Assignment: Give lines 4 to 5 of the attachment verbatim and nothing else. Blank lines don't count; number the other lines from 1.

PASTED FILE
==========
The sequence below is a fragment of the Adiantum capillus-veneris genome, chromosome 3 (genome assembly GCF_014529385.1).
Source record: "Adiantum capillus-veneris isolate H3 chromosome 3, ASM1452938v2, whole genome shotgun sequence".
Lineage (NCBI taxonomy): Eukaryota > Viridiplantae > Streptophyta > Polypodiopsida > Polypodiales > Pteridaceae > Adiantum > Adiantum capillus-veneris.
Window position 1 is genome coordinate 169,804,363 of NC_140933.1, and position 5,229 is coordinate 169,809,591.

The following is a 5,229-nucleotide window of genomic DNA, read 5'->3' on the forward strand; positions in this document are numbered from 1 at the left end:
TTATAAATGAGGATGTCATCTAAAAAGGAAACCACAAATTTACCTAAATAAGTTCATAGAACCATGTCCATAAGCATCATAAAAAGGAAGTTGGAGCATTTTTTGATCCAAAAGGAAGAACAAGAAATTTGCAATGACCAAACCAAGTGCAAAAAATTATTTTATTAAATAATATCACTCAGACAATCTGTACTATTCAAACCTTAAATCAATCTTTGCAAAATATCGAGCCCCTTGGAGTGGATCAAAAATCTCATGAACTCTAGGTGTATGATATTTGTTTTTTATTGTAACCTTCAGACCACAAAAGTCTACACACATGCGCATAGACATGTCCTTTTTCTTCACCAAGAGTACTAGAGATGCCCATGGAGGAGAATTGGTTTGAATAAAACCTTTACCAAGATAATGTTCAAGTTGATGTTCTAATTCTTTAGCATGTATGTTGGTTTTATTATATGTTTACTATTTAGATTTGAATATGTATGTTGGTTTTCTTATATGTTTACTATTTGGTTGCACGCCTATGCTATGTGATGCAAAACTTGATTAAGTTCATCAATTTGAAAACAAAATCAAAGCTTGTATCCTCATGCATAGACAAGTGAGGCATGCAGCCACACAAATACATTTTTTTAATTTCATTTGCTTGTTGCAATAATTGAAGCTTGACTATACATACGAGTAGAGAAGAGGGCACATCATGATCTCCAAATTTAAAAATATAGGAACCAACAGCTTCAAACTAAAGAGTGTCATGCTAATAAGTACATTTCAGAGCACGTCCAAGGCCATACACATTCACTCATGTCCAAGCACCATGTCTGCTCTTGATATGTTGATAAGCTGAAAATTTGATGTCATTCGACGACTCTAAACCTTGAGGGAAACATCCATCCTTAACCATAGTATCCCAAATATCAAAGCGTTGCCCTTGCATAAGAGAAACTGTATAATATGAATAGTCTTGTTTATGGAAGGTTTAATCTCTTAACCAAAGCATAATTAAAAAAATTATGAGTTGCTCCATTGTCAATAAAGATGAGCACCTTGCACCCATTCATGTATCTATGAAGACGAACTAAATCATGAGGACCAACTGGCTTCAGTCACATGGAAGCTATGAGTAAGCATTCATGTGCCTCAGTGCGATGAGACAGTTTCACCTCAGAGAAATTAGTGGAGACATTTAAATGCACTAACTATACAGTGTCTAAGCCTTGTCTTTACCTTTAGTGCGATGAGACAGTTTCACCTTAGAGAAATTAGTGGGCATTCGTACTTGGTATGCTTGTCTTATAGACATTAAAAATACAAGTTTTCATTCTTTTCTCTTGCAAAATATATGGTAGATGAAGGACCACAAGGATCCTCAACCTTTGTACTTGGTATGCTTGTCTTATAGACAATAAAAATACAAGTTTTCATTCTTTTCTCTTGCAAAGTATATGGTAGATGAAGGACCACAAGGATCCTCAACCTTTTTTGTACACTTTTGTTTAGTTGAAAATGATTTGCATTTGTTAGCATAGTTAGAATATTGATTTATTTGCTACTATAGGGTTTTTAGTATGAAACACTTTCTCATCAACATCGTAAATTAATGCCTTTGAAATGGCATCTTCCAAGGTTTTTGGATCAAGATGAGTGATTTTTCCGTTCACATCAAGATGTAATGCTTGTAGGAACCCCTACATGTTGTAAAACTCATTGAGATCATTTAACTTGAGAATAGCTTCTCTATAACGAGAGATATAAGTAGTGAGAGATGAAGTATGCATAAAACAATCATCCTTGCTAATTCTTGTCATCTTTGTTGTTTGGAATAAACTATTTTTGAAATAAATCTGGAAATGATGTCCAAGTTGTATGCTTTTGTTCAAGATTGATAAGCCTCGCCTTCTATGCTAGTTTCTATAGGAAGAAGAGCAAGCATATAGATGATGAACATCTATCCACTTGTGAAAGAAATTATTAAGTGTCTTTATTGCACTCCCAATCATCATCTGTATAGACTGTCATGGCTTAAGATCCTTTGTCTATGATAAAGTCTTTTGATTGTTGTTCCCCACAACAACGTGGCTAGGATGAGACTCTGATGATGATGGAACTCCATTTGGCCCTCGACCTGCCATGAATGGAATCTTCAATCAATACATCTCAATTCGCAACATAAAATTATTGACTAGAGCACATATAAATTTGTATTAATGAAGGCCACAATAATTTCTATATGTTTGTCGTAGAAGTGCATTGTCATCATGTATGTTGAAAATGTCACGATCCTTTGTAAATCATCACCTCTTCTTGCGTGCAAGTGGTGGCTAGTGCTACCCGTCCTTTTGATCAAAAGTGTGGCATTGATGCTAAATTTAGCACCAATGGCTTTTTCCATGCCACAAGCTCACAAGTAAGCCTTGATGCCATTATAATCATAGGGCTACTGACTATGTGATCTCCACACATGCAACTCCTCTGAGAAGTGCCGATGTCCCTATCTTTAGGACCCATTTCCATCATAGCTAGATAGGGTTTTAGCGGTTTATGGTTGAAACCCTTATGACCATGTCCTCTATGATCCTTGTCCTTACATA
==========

Window position 1 is genome coordinate 169,804,363 of NC_140933.1, and position 5,229 is coordinate 169,809,591.

The following is a 5,229-nucleotide window of genomic DNA, read 5'->3' on the forward strand; positions in this document are numbered from 1 at the left end: